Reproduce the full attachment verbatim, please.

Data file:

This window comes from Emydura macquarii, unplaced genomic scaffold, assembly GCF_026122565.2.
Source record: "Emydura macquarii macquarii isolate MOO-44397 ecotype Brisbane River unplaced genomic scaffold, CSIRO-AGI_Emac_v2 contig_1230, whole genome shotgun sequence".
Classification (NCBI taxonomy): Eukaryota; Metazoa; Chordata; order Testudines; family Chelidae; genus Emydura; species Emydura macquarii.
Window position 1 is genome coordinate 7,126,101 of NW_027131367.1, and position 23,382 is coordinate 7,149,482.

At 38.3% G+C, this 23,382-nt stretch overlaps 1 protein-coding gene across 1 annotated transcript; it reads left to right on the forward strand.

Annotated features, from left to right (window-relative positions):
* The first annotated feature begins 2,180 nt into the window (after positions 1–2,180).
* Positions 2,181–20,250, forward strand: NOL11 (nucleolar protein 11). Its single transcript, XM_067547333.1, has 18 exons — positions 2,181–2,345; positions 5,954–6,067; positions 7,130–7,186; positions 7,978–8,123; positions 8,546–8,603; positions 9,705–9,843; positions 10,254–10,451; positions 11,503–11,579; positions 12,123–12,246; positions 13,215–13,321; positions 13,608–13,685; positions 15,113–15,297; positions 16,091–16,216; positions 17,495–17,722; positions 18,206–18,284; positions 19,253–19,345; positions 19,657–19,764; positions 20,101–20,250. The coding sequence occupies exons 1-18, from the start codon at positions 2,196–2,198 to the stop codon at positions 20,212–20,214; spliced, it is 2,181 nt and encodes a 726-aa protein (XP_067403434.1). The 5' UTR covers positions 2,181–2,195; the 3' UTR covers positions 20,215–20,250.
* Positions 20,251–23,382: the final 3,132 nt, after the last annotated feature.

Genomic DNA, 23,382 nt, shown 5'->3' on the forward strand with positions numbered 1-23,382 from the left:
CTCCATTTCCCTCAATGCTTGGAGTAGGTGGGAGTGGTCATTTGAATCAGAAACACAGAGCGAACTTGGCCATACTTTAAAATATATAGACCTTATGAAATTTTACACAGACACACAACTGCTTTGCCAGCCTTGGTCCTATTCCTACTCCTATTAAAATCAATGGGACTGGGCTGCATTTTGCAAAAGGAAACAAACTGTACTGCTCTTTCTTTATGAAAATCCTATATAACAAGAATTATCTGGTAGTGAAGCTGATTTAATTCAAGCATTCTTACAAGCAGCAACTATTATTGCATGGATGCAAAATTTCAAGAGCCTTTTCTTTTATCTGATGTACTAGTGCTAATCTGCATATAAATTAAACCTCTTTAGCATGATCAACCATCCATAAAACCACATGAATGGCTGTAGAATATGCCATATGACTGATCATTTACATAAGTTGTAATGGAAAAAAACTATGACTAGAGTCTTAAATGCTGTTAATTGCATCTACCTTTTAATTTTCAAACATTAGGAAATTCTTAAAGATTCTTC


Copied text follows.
This window comes from Emydura macquarii, unplaced genomic scaffold, assembly GCF_026122565.2.
Source record: "Emydura macquarii macquarii isolate MOO-44397 ecotype Brisbane River unplaced genomic scaffold, CSIRO-AGI_Emac_v2 contig_1230, whole genome shotgun sequence".
Classification (NCBI taxonomy): Eukaryota; Metazoa; Chordata; order Testudines; family Chelidae; genus Emydura; species Emydura macquarii.
Window position 1 is genome coordinate 7,126,101 of NW_027131367.1, and position 23,382 is coordinate 7,149,482.

At 38.3% G+C, this 23,382-nt stretch overlaps 1 protein-coding gene across 1 annotated transcript; it reads left to right on the forward strand.

Annotated features, from left to right (window-relative positions):
* The first annotated feature begins 2,180 nt into the window (after positions 1–2,180).
* Positions 2,181–20,250, forward strand: NOL11 (nucleolar protein 11). Its single transcript, XM_067547333.1, has 18 exons — positions 2,181–2,345; positions 5,954–6,067; positions 7,130–7,186; positions 7,978–8,123; positions 8,546–8,603; positions 9,705–9,843; positions 10,254–10,451; positions 11,503–11,579; positions 12,123–12,246; positions 13,215–13,321; positions 13,608–13,685; positions 15,113–15,297; positions 16,091–16,216; positions 17,495–17,722; positions 18,206–18,284; positions 19,253–19,345; positions 19,657–19,764; positions 20,101–20,250. The coding sequence occupies exons 1-18, from the start codon at positions 2,196–2,198 to the stop codon at positions 20,212–20,214; spliced, it is 2,181 nt and encodes a 726-aa protein (XP_067403434.1). The 5' UTR covers positions 2,181–2,195; the 3' UTR covers positions 20,215–20,250.
* Positions 20,251–23,382: the final 3,132 nt, after the last annotated feature.

Genomic DNA, 23,382 nt, shown 5'->3' on the forward strand with positions numbered 1-23,382 from the left:
CTCCATTTCCCTCAATGCTTGGAGTAGGTGGGAGTGGTCATTTGAATCAGAAACACAGAGCGAACTTGGCCATACTTTAAAATATATAGACCTTATGAAATTTTACACAGACACACAACTGCTTTGCCAGCCTTGGTCCTATTCCTACTCCTATTAAAATCAATGGGACTGGGCTGCATTTTGCAAAAGGAAACAAACTGTACTGCTCTTTCTTTATGAAAATCCTATATAACAAGAATTATCTGGTAGTGAAGCTGATTTAATTCAAGCATTCTTACAAGCAGCAACTATTATTGCATGGATGCAAAATTTCAAGAGCCTTTTCTTTTATCTGATGTACTAGTGCTAATCTGCATATAAATTAAACCTCTTTAGCATGATCAACCATCCATAAAACCACATGAATGGCTGTAGAATATGCCATATGACTGATCATTTACATAAGTTGTAATGGAAAAAAACTATGACTAGAGTCTTAAATGCTGTTAATTGCATCTACCTTTTAATTTTCAAACATTAGGAAATTCTTAAAGATTCTTC